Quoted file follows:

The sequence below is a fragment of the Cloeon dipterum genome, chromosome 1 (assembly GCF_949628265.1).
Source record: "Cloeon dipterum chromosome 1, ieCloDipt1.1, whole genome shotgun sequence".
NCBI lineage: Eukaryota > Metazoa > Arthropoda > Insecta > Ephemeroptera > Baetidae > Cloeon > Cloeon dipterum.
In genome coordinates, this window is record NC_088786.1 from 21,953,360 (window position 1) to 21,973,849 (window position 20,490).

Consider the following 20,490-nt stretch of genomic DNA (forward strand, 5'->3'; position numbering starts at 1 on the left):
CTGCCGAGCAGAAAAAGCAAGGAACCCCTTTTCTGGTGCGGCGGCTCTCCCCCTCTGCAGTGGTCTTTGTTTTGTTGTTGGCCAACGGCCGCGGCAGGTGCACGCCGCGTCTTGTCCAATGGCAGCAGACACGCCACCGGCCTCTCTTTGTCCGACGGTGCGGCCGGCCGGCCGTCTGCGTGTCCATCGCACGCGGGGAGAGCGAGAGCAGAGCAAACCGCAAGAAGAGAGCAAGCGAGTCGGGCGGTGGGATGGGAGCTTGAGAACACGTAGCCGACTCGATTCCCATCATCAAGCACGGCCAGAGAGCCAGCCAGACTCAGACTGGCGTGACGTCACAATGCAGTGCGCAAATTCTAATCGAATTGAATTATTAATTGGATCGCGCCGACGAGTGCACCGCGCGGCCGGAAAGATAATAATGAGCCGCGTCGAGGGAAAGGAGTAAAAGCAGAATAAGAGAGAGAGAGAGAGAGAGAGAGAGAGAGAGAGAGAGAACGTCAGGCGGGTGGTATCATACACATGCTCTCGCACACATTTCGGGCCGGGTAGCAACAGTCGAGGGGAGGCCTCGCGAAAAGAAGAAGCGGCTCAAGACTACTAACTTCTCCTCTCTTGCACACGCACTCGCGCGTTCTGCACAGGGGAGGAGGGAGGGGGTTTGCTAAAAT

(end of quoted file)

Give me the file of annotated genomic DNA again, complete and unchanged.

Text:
The sequence below is a fragment of the Cloeon dipterum genome, chromosome 1 (assembly GCF_949628265.1).
Source record: "Cloeon dipterum chromosome 1, ieCloDipt1.1, whole genome shotgun sequence".
NCBI lineage: Eukaryota > Metazoa > Arthropoda > Insecta > Ephemeroptera > Baetidae > Cloeon > Cloeon dipterum.
In genome coordinates, this window is record NC_088786.1 from 21,953,360 (window position 1) to 21,973,849 (window position 20,490).

Consider the following 20,490-nt stretch of genomic DNA (forward strand, 5'->3'; position numbering starts at 1 on the left):
CTGCCGAGCAGAAAAAGCAAGGAACCCCTTTTCTGGTGCGGCGGCTCTCCCCCTCTGCAGTGGTCTTTGTTTTGTTGTTGGCCAACGGCCGCGGCAGGTGCACGCCGCGTCTTGTCCAATGGCAGCAGACACGCCACCGGCCTCTCTTTGTCCGACGGTGCGGCCGGCCGGCCGTCTGCGTGTCCATCGCACGCGGGGAGAGCGAGAGCAGAGCAAACCGCAAGAAGAGAGCAAGCGAGTCGGGCGGTGGGATGGGAGCTTGAGAACACGTAGCCGACTCGATTCCCATCATCAAGCACGGCCAGAGAGCCAGCCAGACTCAGACTGGCGTGACGTCACAATGCAGTGCGCAAATTCTAATCGAATTGAATTATTAATTGGATCGCGCCGACGAGTGCACCGCGCGGCCGGAAAGATAATAATGAGCCGCGTCGAGGGAAAGGAGTAAAAGCAGAATAAGAGAGAGAGAGAGAGAGAGAGAGAGAGAGAGAGAGAGAACGTCAGGCGGGTGGTATCATACACATGCTCTCGCACACATTTCGGGCCGGGTAGCAACAGTCGAGGGGAGGCCTCGCGAAAAGAAGAAGCGGCTCAAGACTACTAACTTCTCCTCTCTTGCACACGCACTCGCGCGTTCTGCACAGGGGAGGAGGGAGGGGGTTTGCTAAAAT